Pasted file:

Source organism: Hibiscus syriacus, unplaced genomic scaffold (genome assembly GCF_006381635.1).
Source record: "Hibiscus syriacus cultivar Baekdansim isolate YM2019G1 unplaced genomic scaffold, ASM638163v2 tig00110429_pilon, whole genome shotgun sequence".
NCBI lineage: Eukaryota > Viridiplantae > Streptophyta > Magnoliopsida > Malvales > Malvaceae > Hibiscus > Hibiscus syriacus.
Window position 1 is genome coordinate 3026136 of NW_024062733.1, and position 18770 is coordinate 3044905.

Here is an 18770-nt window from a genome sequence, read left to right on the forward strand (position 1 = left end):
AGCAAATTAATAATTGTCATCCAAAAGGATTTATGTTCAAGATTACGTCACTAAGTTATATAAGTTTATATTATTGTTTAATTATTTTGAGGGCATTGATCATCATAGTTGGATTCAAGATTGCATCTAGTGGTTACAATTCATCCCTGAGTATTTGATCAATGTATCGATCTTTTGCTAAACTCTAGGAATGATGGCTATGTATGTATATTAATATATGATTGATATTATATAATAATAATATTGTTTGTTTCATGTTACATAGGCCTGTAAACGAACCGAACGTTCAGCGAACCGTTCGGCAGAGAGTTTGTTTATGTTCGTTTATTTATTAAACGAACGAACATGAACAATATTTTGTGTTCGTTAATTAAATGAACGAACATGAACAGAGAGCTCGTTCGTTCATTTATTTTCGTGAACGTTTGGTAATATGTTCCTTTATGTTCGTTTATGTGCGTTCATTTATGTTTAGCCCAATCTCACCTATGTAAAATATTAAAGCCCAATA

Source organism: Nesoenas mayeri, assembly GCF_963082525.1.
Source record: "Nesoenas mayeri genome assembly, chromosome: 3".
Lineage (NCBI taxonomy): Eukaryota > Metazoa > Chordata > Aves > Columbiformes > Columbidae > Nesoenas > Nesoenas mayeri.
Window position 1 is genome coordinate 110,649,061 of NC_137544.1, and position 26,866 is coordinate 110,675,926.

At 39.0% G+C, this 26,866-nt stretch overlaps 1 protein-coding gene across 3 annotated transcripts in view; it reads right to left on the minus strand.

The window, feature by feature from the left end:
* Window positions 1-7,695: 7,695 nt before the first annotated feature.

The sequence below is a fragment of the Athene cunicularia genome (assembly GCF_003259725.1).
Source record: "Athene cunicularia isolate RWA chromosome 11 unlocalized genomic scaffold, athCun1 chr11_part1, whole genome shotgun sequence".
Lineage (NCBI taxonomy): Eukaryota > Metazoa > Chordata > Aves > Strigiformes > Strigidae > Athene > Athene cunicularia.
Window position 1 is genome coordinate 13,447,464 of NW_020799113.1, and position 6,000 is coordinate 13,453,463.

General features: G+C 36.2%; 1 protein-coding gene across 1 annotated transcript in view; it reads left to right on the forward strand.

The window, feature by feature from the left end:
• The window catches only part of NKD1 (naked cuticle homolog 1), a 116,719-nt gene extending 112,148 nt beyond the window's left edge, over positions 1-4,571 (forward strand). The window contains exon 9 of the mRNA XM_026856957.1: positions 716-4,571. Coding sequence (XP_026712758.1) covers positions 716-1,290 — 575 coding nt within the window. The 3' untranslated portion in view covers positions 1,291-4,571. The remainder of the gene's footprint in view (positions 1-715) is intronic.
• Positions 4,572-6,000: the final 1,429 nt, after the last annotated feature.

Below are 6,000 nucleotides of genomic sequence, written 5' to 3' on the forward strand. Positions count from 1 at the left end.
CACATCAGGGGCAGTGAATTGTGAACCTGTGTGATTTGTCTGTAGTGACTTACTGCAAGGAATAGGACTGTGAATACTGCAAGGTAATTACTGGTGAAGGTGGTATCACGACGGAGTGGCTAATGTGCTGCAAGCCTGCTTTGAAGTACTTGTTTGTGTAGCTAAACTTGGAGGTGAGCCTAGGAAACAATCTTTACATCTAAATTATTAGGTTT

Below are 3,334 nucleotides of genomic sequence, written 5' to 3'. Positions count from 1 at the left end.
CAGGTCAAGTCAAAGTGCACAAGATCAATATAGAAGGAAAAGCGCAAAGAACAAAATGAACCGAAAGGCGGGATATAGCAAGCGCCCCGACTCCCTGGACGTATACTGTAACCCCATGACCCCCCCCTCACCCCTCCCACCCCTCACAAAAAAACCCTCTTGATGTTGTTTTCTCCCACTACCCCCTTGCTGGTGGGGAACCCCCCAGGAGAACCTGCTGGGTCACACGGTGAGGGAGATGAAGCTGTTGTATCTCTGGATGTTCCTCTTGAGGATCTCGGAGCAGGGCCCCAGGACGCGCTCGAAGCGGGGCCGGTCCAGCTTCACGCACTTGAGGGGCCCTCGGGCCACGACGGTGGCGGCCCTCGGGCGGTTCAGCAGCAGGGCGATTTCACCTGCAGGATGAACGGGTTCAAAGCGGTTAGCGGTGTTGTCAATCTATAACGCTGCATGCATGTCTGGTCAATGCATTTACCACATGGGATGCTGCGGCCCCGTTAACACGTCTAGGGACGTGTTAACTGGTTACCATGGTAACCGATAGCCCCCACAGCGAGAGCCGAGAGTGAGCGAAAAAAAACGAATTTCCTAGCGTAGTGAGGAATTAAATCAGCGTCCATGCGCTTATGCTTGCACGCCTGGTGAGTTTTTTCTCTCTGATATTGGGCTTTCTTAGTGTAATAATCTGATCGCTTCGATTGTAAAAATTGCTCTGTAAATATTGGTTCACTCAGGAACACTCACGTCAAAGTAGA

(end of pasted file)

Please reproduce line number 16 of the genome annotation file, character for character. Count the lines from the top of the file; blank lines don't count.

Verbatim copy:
Lineage (NCBI taxonomy): Eukaryota > Metazoa > Chordata > Aves > Strigiformes > Strigidae > Athene > Athene cunicularia.